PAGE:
Speaking of Haru, he's definitely not your typical male rom-com lead. Rather than the brooding, stone-faced rocks we're used to, he actively fawns over Shizuku to the point of obsession. Naturally, this makes him an enormous pain-in-the-ass to Shizuku, who's used to being left alone and doesn't know how to cope with the attention. Actually, Shizuku herself is much nearer the stereotypical male lead I just described, but she still carries just a hint of suppressed femininity. She's much more grounded in conventional sensibilities than Haru, but just as unsure of how to act in social situations. She keeps her head down and is more interested in grades than guys (or so she tells herself), and it irritates her to no end that Haru, who seems like a complete buffoon, tops her test scores effortlessly. Haru, by contrast, wants to make friends with all his heart, but his brash nature scares people away, and those who do choose to hang around him tend to have ulterior motives, furthering his general mistrust for those around him. He generally gets into fights for the right reasons, but that's not how the people around him see it. Both characters are plagued by loneliness, but for completely different reasons.

Not that this show is all sentimental and serious all the time. Far from it, most of the show is actually really lighthearted and silly, built around Haru's antics getting on Shizuku's nerves, their friend Natsume overreacting and panicking when things get out-of-hand, etc. Thanks to the show's charming direction it's almost never too dark or uncomfortable (notice I said almost, but we'll get to that later). The style of humor, like many other things about this show, is refreshingly grounded, like the kind of silliness that happens between real friends bouncing off of each other naturally, while still injecting a little extra silliness as only anime can. Much like Princess Jellyfish, a lot of effort was put into making this show warm and welcoming, and even the secondary characters have some genuine effort put into them, particularly their new friend Natsume and Haru's old friend Kenji, both of whom start out as borderline stereotypes but grow into complex, flawed yet strong characters in their own rights over the course of the story.

If there's one problem with creating truly believably flawed characters, it's that it becomes very hard to give such characters proper catharsis and making such an ending feel deserved. Haru in particular is a daunting character to work with, constantly straddling the line between a misguided but good-natured boy... and a borderline psycho-path. In the first episode he actually threatened to rape Shizuku, but it was so thoroughly tongue-in-cheek and he said it with such barefaced innocence that I couldn't help but wonder if he even knew how to insert Tab A into Slot B. Later that same episode he accidentally hurt Shizuku in a moment of passion while trying to come to her rescue, but she gave him a firm scolding for it and it seemed like he'd learned his lesson. And yet as the story progresses and we dig deeper into his pit of problems, he becomes progressively harder to sympathize with because by the end it's unclear whether he's made any progress from who he was at the start of the series.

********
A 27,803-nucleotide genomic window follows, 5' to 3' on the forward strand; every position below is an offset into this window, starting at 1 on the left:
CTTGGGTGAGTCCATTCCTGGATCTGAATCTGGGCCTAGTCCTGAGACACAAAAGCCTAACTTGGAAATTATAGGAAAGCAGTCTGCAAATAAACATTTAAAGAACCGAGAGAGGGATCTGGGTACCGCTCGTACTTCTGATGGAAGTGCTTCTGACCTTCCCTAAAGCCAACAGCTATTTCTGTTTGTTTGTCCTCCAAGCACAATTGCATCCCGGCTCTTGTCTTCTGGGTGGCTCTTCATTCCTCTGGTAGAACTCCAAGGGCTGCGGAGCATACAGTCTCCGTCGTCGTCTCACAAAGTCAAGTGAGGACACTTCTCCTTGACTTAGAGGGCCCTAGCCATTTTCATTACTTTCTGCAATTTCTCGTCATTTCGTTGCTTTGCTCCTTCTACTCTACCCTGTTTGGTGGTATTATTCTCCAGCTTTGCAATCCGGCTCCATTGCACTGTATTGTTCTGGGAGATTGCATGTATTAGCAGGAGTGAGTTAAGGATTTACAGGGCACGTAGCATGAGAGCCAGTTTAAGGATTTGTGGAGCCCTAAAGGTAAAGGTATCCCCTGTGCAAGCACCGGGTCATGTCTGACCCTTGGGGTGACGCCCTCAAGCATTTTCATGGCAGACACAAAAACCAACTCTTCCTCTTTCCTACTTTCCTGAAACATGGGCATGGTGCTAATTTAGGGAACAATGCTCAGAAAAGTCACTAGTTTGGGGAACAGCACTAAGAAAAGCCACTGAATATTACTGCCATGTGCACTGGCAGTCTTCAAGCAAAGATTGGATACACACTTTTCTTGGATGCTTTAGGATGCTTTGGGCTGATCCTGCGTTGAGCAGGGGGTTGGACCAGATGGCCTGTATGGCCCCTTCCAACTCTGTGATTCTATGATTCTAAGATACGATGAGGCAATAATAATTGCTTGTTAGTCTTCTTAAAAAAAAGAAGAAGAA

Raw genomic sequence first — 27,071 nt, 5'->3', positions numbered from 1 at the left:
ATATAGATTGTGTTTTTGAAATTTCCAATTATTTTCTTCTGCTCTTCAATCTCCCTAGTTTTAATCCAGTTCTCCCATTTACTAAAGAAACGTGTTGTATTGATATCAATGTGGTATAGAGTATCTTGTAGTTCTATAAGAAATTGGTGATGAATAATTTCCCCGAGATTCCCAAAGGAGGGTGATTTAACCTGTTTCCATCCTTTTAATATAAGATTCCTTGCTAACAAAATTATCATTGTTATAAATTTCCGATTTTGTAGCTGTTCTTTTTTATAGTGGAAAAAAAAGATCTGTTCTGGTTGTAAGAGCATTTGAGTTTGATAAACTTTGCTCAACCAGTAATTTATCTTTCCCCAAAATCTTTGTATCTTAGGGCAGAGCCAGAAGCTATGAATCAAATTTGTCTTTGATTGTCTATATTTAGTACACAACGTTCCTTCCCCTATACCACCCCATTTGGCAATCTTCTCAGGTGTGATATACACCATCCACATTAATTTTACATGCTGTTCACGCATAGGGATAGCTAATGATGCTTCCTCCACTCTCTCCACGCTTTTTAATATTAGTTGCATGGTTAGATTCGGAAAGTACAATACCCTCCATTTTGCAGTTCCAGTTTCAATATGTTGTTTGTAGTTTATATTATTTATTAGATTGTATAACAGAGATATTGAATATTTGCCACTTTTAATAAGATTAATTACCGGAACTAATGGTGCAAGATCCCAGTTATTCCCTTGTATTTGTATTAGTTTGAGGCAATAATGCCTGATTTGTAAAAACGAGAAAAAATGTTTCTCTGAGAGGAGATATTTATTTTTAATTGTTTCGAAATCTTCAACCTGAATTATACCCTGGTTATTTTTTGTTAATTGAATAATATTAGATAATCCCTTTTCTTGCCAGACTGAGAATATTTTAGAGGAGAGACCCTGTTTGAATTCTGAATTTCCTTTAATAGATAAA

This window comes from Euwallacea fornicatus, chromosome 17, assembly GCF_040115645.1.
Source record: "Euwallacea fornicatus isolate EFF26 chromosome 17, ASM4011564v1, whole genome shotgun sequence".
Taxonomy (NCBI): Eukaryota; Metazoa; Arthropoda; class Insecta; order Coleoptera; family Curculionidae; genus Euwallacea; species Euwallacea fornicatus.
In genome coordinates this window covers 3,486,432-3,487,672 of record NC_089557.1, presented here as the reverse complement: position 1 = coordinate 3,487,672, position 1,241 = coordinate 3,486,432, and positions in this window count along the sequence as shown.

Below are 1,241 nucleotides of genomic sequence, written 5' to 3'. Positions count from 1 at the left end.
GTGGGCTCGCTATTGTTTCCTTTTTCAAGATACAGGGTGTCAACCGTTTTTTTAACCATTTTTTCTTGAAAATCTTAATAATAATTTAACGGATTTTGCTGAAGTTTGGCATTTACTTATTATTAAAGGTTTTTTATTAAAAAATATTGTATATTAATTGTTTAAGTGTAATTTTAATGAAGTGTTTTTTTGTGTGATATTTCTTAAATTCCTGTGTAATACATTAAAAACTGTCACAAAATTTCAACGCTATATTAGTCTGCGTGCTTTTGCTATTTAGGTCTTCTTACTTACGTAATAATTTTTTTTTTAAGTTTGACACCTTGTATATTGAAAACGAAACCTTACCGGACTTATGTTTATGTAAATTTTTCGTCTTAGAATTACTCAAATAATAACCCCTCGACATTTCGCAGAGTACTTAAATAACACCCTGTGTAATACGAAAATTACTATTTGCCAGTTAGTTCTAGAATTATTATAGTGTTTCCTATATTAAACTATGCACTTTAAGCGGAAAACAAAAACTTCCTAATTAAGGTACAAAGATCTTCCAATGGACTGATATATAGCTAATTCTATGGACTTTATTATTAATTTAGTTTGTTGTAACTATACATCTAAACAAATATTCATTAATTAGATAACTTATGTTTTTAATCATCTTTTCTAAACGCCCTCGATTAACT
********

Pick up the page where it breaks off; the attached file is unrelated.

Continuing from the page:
I have a no-spoilers policy, and I think it's worked pretty well for me up to this point, but for this review it's hard to explain just how badly the show messes up his character arc without giving away a detail that comes up later in the story. Let's just say that there's one moment, you'll know it when you see it, where Haru comes dangerously close to crossing a moral event horizon. It was creepy and disturbing (heck, I'd actually related to his character up to that point), and then they never bring it up again. Once again, we're plagued with the problem of a series that's adapted from ongoing source material. Maybe they address it later on in the manga, maybe they don't, but either way it wasn't addressed in the show and that's what I'm reviewing. Shizuku's character arc is somewhat more refined in execution, but still a little too open-ended for comfort, especially in the context of her relationship with Haru, which constantly waffles about in typical will they or won't they fashion. By the end Natsume felt more like the heart of the story than either of them, she had a much stronger grasp on what's important in life. The conclusion was inconclusive and open-ended, saved only by the show's strong direction, which somehow managed to remain consistently charming from start to finish.

One of the most frustrating things a story can do is to reach for greatness and then stop halfway, and that's exactly what My Little Monster does. After putting so much effort into building up a realistically screwed up character, the show falls into the "crap, I'm an adaptation" pitfall and stops before it can help him out of the pit he's in. Still, its strong characterization cannot be ignored, and coupled with its strong atmosphere I think the show has enough going for it to merit a watch and hope for a second season. Next time, I'll be looking at a different kind of odd couple with Bunny Drop. Until then, stay forever classy my dear readers.

Final Grade: 6/10

Portrays believably flawed characters but fails to resolve their struggles.